Parnassus (Greece) (search for this): card 1085
man, who makes his way through the god's gold-laden precincts and the treasuries given by mortals? He has come here a second time for the same purpose as his earlier visit and means to sack the temple of Phoebus.’ Thereafter tumult ran through the city. The authorities flocked into the council-chamber, and of their own accord those who had charge of the god's property posted a watch in the porticoed halls. We, knowing as yet nothing of these things, took sheep, nurslings of the grass of Parnassus, and going on our way stood next to the altars together with Delphian diviners and those charged with looking after foreigners. Someone said, ‘Young man, what shall we ask from the god on your behalf? Why have you come here?’ And he replied, ‘I wish to give satisfaction to Phoebus for my earlier sin. For I demanded once that the god pay the penalty for my father's death.’ At that point it was clear that Orestes' story was having a great effect, the story that my master was lying and h
Delphi (Greece) (search for this): card 1117
Neoptolemus stood in the sight of all and prayed to the god, but they, armed with sharp swords, stabbed from their hiding-place at the son of Achilles, who had no armor on. He gave ground (for he was not mortally wounded) and drew his sword and snatching down from its nail on the temple-wall armor that hung there, he took his stand upon the altar, a warrior terrible to look upon, and shouted this question to the sons of Delphi, ‘ Why do you try to kill me on an errand of piety? For what reason am I being done to death?’ But though a throng stood near-by, none of his attackers made any reply but instead they pelted him with stones. He, battered by a thick snow-fall of missiles from all sides, used his armor as defense and warded off their attack by holding out his shield now in one direction, now in another. His attackers made no progress, but all their missiles together, arrows, javelins, double-pointed ox-piercing spits snatched from the slaughter of victims, fell in front of his
Delphi (Greece) (search for this): card 1166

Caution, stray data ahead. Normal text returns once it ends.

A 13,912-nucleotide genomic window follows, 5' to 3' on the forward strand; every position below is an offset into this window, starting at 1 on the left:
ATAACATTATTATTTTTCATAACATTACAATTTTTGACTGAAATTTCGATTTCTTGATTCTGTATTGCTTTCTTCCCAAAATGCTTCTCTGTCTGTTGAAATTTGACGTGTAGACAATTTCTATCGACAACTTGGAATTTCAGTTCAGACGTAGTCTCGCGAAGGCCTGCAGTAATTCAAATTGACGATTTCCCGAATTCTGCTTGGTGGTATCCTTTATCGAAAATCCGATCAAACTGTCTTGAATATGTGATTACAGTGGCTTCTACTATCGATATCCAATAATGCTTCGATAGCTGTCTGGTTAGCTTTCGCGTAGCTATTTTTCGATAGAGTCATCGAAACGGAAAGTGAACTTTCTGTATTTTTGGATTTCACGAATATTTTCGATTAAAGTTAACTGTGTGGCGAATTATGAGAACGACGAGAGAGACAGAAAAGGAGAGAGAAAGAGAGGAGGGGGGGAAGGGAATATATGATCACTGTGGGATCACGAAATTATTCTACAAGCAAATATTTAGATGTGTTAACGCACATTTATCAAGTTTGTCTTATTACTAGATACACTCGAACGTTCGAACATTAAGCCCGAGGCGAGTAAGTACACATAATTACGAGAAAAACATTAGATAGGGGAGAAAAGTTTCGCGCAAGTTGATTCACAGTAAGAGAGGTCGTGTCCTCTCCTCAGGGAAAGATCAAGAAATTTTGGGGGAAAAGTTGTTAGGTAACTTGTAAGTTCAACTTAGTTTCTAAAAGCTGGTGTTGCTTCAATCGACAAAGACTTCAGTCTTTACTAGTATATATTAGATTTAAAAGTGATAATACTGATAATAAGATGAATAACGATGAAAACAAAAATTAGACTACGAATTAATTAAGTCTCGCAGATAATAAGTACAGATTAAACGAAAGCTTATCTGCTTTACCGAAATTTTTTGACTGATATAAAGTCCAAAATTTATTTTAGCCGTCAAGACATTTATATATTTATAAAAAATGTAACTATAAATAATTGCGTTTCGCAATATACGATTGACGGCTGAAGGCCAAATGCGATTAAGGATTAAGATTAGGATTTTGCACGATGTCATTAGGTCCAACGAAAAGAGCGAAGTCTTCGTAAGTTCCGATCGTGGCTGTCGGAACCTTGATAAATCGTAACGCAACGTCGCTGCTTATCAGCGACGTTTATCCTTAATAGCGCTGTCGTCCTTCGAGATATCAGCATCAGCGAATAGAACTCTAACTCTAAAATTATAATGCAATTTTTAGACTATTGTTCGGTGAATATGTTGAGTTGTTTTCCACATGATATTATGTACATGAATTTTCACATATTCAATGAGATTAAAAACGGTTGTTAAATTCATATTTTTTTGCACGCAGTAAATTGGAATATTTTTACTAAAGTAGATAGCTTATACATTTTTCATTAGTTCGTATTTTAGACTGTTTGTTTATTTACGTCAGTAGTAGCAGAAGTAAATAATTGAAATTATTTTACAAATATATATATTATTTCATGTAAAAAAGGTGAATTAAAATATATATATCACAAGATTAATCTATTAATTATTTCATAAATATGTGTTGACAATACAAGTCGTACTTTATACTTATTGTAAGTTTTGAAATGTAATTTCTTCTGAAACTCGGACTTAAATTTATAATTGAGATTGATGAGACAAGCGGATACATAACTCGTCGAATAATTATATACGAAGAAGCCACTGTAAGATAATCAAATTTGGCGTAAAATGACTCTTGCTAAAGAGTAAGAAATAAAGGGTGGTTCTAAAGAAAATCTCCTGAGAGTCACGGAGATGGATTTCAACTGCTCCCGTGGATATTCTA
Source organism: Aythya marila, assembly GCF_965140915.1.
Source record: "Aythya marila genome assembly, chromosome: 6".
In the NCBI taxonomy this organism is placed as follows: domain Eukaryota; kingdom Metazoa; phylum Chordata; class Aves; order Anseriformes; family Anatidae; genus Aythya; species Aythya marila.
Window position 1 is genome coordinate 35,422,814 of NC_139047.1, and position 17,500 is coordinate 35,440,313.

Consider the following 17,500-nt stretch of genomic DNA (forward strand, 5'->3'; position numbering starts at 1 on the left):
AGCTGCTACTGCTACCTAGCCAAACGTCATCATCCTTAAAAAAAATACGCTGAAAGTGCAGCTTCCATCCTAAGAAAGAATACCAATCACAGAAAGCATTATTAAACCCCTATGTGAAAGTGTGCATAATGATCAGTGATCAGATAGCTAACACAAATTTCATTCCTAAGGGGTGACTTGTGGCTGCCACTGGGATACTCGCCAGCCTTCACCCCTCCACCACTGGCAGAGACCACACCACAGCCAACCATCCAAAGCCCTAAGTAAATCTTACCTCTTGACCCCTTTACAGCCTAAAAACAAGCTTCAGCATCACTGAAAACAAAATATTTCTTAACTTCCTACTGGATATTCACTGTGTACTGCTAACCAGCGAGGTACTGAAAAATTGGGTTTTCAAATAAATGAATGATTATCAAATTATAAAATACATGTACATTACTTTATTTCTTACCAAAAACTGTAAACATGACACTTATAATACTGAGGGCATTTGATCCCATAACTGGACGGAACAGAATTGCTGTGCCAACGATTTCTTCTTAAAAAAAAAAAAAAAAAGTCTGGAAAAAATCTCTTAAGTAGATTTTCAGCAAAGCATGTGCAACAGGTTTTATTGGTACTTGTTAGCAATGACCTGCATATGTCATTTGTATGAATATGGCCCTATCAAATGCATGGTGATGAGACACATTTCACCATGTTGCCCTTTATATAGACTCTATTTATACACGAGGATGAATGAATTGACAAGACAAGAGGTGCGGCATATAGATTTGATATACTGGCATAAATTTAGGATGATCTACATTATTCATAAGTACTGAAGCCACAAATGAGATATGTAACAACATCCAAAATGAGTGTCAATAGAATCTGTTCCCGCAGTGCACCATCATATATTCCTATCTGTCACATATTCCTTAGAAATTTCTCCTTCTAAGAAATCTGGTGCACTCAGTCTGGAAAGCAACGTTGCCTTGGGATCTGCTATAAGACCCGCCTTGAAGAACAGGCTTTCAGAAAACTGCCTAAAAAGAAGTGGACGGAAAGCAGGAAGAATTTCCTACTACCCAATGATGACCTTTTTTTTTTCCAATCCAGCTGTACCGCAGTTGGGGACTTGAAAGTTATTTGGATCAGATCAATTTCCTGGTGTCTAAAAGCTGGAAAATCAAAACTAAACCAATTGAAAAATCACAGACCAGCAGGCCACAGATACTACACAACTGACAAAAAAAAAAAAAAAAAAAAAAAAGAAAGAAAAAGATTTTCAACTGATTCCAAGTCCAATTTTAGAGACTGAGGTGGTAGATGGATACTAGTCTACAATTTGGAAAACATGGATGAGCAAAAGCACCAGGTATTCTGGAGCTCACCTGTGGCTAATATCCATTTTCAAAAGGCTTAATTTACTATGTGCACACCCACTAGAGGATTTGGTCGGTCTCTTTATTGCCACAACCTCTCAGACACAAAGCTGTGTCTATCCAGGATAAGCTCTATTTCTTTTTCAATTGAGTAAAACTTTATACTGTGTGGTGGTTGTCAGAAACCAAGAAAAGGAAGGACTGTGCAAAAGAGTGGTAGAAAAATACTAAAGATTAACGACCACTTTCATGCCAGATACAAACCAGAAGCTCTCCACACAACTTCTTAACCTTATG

Enter by Eisodos B a procession carrying the body of Neoptolemus. Chorus Leader See, here is our lord, his body carried home from the land of Delphi. Luckless is the murdered man, luckless likewise, old sir, are you. For not as you hoped do you now receive Achilles' son home, and you yourself have come to the same fate as the wicked suffer.
Hermione (Greece) (search for this): card 117
Enter by Eisodos A women of Phthia as Chorus. Chorus Woman, you who have been long sitting upon the floor of Thetis' shrine without leaving it, though I am a Phthian, I have come to you, scion of Asia, in the hope that I might be able to heal the struggles hard to resolve, struggles that have joined you, unhappy woman, and Hermione in haeateful quarrel about a bed two-fold, since you share a husband, the son of Achilles.
Enter by Eisodos A women of Phthia as Chorus. Chorus Woman, you who have been long sitting upon the floor of Thetis' shrine without leaving it, though I am a Phthian, I have come to you, scion of Asia, in the hope that I might be able to heal the struggles hard to resolve, struggles that have joined you, unhappy woman, and Hermione in haeateful quarrel about a bed two-fold, since you share a husband, the son of Achilles.
Enter by Eisodos A women of Phthia as Chorus. Chorus Woman, you who have been long sitting upon the floor of Thetis' shrine without leaving it, though I am a Phthian, I have come to you, scion of Asia, in the hope that I might be able to heal the struggles hard to resolve, struggles that have joined you, unhappy woman, and Hermione in haeateful quarrel about a bed two-fold, since you share a husband, the son of Achilles.